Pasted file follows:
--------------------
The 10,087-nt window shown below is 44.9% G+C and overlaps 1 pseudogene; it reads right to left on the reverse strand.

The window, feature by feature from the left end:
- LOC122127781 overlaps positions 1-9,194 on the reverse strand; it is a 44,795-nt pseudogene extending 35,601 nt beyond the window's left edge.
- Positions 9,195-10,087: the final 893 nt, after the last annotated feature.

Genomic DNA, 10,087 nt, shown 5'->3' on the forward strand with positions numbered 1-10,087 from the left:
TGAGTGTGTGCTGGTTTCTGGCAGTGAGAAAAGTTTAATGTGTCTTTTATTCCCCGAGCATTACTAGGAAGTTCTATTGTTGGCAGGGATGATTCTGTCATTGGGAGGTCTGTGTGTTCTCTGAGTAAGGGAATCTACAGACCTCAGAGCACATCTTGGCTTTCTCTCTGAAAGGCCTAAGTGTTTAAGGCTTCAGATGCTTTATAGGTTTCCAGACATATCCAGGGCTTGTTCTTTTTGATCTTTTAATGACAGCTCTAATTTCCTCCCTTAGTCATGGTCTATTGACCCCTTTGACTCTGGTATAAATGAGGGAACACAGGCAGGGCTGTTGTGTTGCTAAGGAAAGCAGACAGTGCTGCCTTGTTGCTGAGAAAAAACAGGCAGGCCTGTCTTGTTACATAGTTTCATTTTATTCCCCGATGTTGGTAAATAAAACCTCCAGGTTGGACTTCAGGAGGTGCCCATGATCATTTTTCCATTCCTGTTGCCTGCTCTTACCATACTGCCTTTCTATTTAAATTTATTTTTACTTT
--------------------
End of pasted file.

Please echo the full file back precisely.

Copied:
The 10,087-nt window shown below is 44.9% G+C and overlaps 1 pseudogene; it reads right to left on the reverse strand.

The window, feature by feature from the left end:
- LOC122127781 overlaps positions 1-9,194 on the reverse strand; it is a 44,795-nt pseudogene extending 35,601 nt beyond the window's left edge.
- Positions 9,195-10,087: the final 893 nt, after the last annotated feature.

Genomic DNA, 10,087 nt, shown 5'->3' on the forward strand with positions numbered 1-10,087 from the left:
TGAGTGTGTGCTGGTTTCTGGCAGTGAGAAAAGTTTAATGTGTCTTTTATTCCCCGAGCATTACTAGGAAGTTCTATTGTTGGCAGGGATGATTCTGTCATTGGGAGGTCTGTGTGTTCTCTGAGTAAGGGAATCTACAGACCTCAGAGCACATCTTGGCTTTCTCTCTGAAAGGCCTAAGTGTTTAAGGCTTCAGATGCTTTATAGGTTTCCAGACATATCCAGGGCTTGTTCTTTTTGATCTTTTAATGACAGCTCTAATTTCCTCCCTTAGTCATGGTCTATTGACCCCTTTGACTCTGGTATAAATGAGGGAACACAGGCAGGGCTGTTGTGTTGCTAAGGAAAGCAGACAGTGCTGCCTTGTTGCTGAGAAAAAACAGGCAGGCCTGTCTTGTTACATAGTTTCATTTTATTCCCCGATGTTGGTAAATAAAACCTCCAGGTTGGACTTCAGGAGGTGCCCATGATCATTTTTCCATTCCTGTTGCCTGCTCTTACCATACTGCCTTTCTATTTAAATTTATTTTTACTTT